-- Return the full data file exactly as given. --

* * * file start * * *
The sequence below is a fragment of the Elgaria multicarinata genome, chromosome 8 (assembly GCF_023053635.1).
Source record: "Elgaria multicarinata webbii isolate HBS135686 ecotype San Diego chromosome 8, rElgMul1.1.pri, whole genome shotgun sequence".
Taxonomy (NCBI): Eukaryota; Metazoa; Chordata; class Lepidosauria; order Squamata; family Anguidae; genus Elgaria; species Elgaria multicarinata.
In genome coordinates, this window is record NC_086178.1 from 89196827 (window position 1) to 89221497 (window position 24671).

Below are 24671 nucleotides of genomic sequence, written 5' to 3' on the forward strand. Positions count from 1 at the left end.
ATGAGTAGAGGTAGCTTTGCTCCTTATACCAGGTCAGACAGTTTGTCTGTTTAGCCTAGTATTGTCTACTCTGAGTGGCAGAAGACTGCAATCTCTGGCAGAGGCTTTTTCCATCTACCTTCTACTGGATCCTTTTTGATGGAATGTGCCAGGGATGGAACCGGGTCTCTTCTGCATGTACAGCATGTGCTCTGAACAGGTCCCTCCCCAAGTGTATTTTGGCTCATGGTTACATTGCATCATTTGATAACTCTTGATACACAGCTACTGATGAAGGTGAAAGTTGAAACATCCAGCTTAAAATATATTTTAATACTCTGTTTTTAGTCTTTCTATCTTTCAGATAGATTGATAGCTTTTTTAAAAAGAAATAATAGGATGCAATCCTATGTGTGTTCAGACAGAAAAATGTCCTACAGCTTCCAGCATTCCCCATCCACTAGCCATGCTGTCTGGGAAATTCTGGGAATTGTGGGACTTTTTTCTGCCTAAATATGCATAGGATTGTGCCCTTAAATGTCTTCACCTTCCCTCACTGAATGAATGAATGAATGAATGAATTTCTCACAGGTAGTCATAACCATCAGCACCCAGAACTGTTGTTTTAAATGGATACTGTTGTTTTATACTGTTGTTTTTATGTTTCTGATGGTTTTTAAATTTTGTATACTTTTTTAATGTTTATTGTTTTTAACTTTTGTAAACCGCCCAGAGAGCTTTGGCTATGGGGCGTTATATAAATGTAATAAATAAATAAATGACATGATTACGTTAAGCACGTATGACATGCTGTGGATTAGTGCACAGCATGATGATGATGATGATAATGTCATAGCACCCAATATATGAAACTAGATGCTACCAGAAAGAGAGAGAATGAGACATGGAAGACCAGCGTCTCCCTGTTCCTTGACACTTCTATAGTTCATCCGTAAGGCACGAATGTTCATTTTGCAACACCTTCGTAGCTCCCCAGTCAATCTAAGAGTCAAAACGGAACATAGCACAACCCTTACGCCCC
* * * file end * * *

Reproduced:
The sequence below is a fragment of the Elgaria multicarinata genome, chromosome 8 (assembly GCF_023053635.1).
Source record: "Elgaria multicarinata webbii isolate HBS135686 ecotype San Diego chromosome 8, rElgMul1.1.pri, whole genome shotgun sequence".
Taxonomy (NCBI): Eukaryota; Metazoa; Chordata; class Lepidosauria; order Squamata; family Anguidae; genus Elgaria; species Elgaria multicarinata.
In genome coordinates, this window is record NC_086178.1 from 89196827 (window position 1) to 89221497 (window position 24671).

Below are 24671 nucleotides of genomic sequence, written 5' to 3' on the forward strand. Positions count from 1 at the left end.
ATGAGTAGAGGTAGCTTTGCTCCTTATACCAGGTCAGACAGTTTGTCTGTTTAGCCTAGTATTGTCTACTCTGAGTGGCAGAAGACTGCAATCTCTGGCAGAGGCTTTTTCCATCTACCTTCTACTGGATCCTTTTTGATGGAATGTGCCAGGGATGGAACCGGGTCTCTTCTGCATGTACAGCATGTGCTCTGAACAGGTCCCTCCCCAAGTGTATTTTGGCTCATGGTTACATTGCATCATTTGATAACTCTTGATACACAGCTACTGATGAAGGTGAAAGTTGAAACATCCAGCTTAAAATATATTTTAATACTCTGTTTTTAGTCTTTCTATCTTTCAGATAGATTGATAGCTTTTTTAAAAAGAAATAATAGGATGCAATCCTATGTGTGTTCAGACAGAAAAATGTCCTACAGCTTCCAGCATTCCCCATCCACTAGCCATGCTGTCTGGGAAATTCTGGGAATTGTGGGACTTTTTTCTGCCTAAATATGCATAGGATTGTGCCCTTAAATGTCTTCACCTTCCCTCACTGAATGAATGAATGAATGAATGAATTTCTCACAGGTAGTCATAACCATCAGCACCCAGAACTGTTGTTTTAAATGGATACTGTTGTTTTATACTGTTGTTTTTATGTTTCTGATGGTTTTTAAATTTTGTATACTTTTTTAATGTTTATTGTTTTTAACTTTTGTAAACCGCCCAGAGAGCTTTGGCTATGGGGCGTTATATAAATGTAATAAATAAATAAATGACATGATTACGTTAAGCACGTATGACATGCTGTGGATTAGTGCACAGCATGATGATGATGATGATAATGTCATAGCACCCAATATATGAAACTAGATGCTACCAGAAAGAGAGAGAATGAGACATGGAAGACCAGCGTCTCCCTGTTCCTTGACACTTCTATAGTTCATCCGTAAGGCACGAATGTTCATTTTGCAACACCTTCGTAGCTCCCCAGTCAATCTAAGAGTCAAAACGGAACATAGCACAACCCTTACGCCCC